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PTU-158 The Influence of Social Class on Progression of Barrett’s Oesophagus to Oesophageal Adenocarcinoma
  1. S Bhattacharjee1,
  2. CPJ Caygill1,
  3. PAC Gatenby2,
  4. A Watson1
  1. 1UK Barrett’s Oesophagus Registry (UKBOR), Division of Surgery and Interventional Science, Royal Free Hospital, University College London, London
  2. 2Regional Oesophagogastric Unit, Royal Surrey County Hospital, Surrey, UK

Abstract

Introduction The incidence of oesophageal adenocarcinoma (OAC) has been rapidly increasing over the last three to four decades in many western nations, including the UK. Barrett’s oesophagus (BO) is the only known precursor condition for OAC. Surveillance of BO may be undertaken with the goal of detecting dysplasia and early neoplasia prior to the development of incurable cancer. The identification of subpopulations of subjects at highest risk of cancer development should allow more effective targeted surveillance.

Methods Clinical records of 2896 patients from two centres in the UK, who have consented and registered with the UK Barrett’s Oesophagus Registry (UKBOR), were used for the purpose of this study.

Data on patient’s occupation were obtained from hospital records, or from death certificates where available.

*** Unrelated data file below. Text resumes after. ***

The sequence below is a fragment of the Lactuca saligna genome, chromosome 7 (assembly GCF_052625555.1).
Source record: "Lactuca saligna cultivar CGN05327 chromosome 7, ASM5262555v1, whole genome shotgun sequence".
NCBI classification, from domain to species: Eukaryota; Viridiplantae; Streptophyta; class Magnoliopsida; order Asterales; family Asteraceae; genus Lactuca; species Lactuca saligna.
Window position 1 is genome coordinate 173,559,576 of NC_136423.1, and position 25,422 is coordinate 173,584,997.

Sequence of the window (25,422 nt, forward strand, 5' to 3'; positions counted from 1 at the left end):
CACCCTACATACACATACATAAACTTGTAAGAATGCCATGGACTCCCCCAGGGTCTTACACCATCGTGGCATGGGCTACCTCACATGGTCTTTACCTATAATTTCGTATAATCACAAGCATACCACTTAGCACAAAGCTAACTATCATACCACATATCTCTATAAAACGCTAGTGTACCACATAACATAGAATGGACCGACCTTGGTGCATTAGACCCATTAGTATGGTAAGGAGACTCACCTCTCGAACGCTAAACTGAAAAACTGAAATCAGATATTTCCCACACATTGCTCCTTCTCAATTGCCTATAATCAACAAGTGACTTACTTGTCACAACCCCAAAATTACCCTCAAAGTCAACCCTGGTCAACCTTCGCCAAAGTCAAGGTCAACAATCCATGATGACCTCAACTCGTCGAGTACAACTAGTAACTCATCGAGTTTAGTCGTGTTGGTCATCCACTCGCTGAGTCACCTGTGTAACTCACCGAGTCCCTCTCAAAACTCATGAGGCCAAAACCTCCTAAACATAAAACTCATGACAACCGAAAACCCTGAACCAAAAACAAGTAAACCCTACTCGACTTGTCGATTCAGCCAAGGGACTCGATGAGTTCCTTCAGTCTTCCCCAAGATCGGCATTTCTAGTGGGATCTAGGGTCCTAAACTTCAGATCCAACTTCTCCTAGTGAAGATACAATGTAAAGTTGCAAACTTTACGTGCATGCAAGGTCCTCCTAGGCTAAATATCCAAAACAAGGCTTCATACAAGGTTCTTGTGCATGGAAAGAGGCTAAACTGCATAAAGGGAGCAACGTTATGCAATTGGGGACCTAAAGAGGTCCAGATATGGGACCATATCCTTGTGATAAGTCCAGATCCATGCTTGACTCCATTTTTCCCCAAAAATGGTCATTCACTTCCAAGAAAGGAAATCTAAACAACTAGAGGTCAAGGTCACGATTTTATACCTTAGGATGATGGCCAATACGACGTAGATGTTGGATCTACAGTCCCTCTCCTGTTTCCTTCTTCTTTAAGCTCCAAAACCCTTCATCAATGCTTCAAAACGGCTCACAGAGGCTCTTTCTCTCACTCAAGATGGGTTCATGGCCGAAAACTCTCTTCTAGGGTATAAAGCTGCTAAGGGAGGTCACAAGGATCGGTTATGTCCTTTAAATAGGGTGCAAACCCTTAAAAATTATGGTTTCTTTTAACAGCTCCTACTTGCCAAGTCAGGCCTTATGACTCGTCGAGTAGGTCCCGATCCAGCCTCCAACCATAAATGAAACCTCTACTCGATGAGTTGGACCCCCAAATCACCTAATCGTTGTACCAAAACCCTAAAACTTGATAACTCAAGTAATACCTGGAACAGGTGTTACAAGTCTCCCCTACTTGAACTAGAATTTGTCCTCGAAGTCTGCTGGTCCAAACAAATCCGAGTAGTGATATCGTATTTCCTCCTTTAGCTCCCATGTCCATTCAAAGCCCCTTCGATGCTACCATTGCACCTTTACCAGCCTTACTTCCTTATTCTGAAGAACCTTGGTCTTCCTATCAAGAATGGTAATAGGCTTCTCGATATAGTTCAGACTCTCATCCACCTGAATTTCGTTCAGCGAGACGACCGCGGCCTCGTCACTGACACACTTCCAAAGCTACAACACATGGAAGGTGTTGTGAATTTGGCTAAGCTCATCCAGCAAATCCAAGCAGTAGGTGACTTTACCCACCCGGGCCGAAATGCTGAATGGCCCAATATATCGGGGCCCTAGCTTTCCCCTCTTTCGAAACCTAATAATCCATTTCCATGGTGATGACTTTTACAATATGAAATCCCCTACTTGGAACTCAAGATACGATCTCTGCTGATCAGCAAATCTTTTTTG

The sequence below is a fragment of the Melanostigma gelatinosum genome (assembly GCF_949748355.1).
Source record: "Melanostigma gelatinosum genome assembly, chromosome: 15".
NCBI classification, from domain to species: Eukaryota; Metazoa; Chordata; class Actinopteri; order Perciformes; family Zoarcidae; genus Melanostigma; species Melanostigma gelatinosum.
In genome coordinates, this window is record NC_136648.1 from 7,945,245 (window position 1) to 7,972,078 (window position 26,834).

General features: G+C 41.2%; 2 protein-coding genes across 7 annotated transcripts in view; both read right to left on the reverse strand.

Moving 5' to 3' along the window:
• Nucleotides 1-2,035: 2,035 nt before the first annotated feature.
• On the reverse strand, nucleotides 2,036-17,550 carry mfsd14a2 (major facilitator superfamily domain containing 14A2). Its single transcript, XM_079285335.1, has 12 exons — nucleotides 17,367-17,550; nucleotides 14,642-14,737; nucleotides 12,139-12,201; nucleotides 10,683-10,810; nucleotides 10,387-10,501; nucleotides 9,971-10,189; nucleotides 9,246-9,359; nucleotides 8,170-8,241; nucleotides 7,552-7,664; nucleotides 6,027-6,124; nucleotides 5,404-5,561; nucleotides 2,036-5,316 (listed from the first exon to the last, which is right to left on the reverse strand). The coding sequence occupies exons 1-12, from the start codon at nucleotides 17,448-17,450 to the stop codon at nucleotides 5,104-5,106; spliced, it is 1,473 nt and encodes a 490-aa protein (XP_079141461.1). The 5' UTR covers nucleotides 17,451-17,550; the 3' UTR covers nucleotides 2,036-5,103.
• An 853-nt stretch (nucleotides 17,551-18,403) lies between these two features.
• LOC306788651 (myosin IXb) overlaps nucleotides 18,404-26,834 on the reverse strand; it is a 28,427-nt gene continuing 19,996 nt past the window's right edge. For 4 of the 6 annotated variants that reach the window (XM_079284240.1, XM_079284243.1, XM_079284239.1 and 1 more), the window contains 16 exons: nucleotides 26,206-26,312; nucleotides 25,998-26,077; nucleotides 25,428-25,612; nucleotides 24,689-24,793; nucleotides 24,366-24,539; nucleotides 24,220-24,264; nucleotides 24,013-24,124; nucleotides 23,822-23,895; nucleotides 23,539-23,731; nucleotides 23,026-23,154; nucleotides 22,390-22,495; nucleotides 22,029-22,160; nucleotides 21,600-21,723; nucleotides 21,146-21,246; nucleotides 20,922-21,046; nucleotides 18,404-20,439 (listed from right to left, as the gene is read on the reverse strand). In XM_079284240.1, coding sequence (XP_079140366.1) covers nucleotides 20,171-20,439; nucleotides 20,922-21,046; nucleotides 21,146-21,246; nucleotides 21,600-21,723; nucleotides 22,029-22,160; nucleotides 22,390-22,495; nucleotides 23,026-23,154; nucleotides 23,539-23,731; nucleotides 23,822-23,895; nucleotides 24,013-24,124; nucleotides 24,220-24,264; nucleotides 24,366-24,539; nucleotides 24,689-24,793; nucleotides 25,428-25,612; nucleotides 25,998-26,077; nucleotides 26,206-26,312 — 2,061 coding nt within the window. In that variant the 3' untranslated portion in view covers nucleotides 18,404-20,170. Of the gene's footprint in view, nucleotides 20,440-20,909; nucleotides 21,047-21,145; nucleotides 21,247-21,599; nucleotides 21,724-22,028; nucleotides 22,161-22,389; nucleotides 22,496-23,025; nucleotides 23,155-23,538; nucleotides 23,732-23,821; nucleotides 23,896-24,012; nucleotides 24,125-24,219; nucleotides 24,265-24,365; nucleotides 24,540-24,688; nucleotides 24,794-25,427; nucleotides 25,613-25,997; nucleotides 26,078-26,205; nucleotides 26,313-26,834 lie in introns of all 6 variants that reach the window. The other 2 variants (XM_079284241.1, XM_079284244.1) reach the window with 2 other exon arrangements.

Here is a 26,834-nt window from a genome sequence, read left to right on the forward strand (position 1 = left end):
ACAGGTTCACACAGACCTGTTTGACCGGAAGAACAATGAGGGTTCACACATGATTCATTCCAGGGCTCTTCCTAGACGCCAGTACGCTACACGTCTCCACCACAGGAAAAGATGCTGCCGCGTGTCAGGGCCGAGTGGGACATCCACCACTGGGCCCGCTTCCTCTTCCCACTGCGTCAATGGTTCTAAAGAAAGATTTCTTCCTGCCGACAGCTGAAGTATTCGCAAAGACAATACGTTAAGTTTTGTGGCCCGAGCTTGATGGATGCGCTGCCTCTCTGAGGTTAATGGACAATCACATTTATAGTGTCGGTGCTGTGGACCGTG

The most widely used measure of social class in the UK is the ‘Registrar General’s Classification’ which assigns a social class category (I-V with subdivision of class III into III N [non-manual workers] and III M [manual workers] against individual occupation. Social class I are the professionals and higher managers, II and III are junior managers/supervisors, III and IV comprises of semiskilled and manual occupations and those in V are unskilled workers.

A Chi-squared goodness of fit test was used to test for significance of the association of social class in both BO and OAC.

Results In the BO group, 1824 people had usable information on occupation.

Table 1 shows the observed (O) cases of BO and OAC in each of the social classes and the number of expected (E) cases of OAC assuming an equal proportion of social class developed OAC (p-value – 0.003)

The O/E results demonstrate an excess of patients progressing to OAC in social class III M, and a lower than expected number of cases in social classes I, III N and V.

Abstract PTU-158 Table 1

The influence of social class on the progression of BO to OAC

Conclusion Our study shows that more OAC is observed in BO patients in social class III M than expected whereas fewer are observed in social class I, IIIN and V than expected.

References 1 Jansson C, Johansson AL, Nyren O, et al. Socioeconomicfactors and risk of esophageal adenocarcinoma: a nationwide Swedish case-control study. Cancer Epidemiol Biomarkers Prev 2005;14: 1754–1761.

2 Islami F, Kamnagar F, Nasrollahzadeh D, et al. Socio-economic status and oesophageal cancer: results from a population based case-control study in a high risk area. Int J Epidemiol 2009;38:978–988.

Disclosure of Interest None Declared

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